Poll: More Americans oppose Kavanaugh nomination; believe accuser

More Americans believe the woman who first publicly accused Brett Kavanaugh of sexual assault than believe the judge's denials, and a majority say the claim would be disqualifying if true, according to a poll released Wednesday.

The poll, conducted by NPR, PBS Newshour and Marist, found that 32 percent of registered voters in the sample believe Christine Blasey Ford's allegations, while 28 percent believe Kavanaugh's denials. Another 40 percent of respondents who are registered voters said they are unsure who they believe.

If the allegation that Kavanaugh pinned Ford to a bed and groped her during a high school party in the 1980s is true, 59 percent of national adults polled said he should not be confirmed to the Supreme Court, while 29 percent said he should still be confirmed.

ADVERTISEMENT

A plurality of respondents — 43 percent — said they oppose Kavanaugh's nomination, compared to 38 percent who said they support it, according to the poll.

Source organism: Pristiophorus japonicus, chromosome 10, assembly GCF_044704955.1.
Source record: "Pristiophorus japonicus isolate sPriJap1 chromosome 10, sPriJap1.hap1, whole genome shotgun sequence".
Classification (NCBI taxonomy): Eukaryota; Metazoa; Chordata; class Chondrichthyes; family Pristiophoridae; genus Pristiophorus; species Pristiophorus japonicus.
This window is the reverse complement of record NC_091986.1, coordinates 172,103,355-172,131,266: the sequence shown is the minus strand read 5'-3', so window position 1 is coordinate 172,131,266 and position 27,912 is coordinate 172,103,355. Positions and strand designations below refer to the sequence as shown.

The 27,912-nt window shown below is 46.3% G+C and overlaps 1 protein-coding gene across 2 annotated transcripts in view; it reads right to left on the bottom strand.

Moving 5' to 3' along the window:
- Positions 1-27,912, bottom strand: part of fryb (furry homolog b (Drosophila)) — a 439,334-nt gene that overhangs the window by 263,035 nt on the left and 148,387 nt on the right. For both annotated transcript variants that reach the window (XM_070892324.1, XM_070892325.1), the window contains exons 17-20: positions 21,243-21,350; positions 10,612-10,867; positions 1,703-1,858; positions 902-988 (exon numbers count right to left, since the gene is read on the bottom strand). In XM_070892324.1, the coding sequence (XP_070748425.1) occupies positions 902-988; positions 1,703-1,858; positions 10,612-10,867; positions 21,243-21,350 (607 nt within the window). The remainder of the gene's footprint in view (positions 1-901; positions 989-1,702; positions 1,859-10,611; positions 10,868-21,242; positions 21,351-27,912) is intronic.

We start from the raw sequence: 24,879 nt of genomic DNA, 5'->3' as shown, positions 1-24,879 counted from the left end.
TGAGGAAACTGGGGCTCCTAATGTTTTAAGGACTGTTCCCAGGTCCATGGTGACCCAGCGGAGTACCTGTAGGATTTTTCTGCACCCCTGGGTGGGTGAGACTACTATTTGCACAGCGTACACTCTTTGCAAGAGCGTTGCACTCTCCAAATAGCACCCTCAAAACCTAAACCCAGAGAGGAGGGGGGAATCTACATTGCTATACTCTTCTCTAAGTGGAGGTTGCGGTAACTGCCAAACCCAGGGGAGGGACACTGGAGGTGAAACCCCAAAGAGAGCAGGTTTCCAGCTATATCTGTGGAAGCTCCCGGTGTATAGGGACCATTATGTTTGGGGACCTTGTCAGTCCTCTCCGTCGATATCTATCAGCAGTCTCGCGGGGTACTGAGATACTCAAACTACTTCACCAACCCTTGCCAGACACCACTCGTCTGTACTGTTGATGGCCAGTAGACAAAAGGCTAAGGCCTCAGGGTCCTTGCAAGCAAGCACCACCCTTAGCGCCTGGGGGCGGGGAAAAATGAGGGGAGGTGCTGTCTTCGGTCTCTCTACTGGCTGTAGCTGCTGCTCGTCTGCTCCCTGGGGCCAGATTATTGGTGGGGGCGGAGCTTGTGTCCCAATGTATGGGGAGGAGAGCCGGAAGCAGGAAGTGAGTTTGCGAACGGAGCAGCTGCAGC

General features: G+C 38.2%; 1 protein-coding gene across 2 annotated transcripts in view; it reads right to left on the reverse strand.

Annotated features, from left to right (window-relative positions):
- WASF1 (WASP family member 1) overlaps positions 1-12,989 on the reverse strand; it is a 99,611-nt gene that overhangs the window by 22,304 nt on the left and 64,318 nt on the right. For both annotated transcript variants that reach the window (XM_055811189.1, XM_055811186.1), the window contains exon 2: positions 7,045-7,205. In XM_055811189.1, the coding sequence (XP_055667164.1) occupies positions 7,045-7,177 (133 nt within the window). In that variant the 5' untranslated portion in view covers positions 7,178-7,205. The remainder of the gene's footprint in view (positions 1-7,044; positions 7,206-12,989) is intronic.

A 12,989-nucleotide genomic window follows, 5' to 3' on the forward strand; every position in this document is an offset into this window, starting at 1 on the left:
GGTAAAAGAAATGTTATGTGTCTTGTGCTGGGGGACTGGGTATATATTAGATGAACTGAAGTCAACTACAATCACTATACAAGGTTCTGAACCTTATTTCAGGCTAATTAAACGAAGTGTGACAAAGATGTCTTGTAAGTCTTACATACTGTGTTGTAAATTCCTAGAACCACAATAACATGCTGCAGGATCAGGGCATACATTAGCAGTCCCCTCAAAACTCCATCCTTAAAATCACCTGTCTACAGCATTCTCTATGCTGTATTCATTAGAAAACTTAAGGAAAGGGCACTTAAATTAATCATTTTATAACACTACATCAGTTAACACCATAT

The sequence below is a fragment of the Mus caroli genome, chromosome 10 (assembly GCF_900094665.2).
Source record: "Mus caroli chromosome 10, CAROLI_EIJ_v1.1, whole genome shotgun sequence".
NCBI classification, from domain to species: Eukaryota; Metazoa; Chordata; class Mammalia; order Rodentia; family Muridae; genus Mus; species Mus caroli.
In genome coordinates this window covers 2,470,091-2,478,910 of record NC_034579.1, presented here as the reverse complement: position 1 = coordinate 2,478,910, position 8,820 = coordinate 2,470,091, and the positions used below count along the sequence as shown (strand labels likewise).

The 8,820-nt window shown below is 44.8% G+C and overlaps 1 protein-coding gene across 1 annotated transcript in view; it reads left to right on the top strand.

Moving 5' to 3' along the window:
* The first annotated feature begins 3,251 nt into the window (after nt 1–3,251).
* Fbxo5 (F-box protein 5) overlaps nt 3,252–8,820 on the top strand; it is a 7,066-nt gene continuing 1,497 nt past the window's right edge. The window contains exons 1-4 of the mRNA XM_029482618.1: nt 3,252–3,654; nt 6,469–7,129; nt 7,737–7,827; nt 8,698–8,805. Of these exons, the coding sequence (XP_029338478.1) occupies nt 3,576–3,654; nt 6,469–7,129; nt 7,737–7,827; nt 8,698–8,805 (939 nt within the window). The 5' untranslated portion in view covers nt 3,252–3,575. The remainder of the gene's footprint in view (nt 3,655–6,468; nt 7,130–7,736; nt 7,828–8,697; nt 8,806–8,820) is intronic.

The judge's approval rating is also underwater in the new poll, where 31 percent of respondents said they have a favorable impression of him and 37 percent have an unfavorable view. Kavanaugh has garnered notably low approval ratings since his nomination was announced.

The poll surveyed 997 adults from Sept. 22-24 and has a margin of error of plus or minus 3.9 percentage points. The subset of 802 registered voters has a margin of error of plus or minus 4.3 points.

The poll focused on allegations from Ford but was being conducted as Deborah Ramirez came forward to The New Yorker to accuse Kavanaugh of sexual misconduct.

Ramirez claimed that Kavanaugh exposed himself to her at a college party in the 1980s and thrust his genitals in her face. 

Kavanaugh has consistently denied both allegations against him and has pledged he will not withdraw his nomination.

The judge and Ford are set to testify on Thursday before the Senate Judiciary Committee about her claims, which President TrumpDonald John TrumpMueller report findings could be a 'good day' for Trump, Dem senator says Trump officials heading to China for trade talks next week Showdown looms over Mueller report MORE and Republicans have more aggressively attacked in recent days.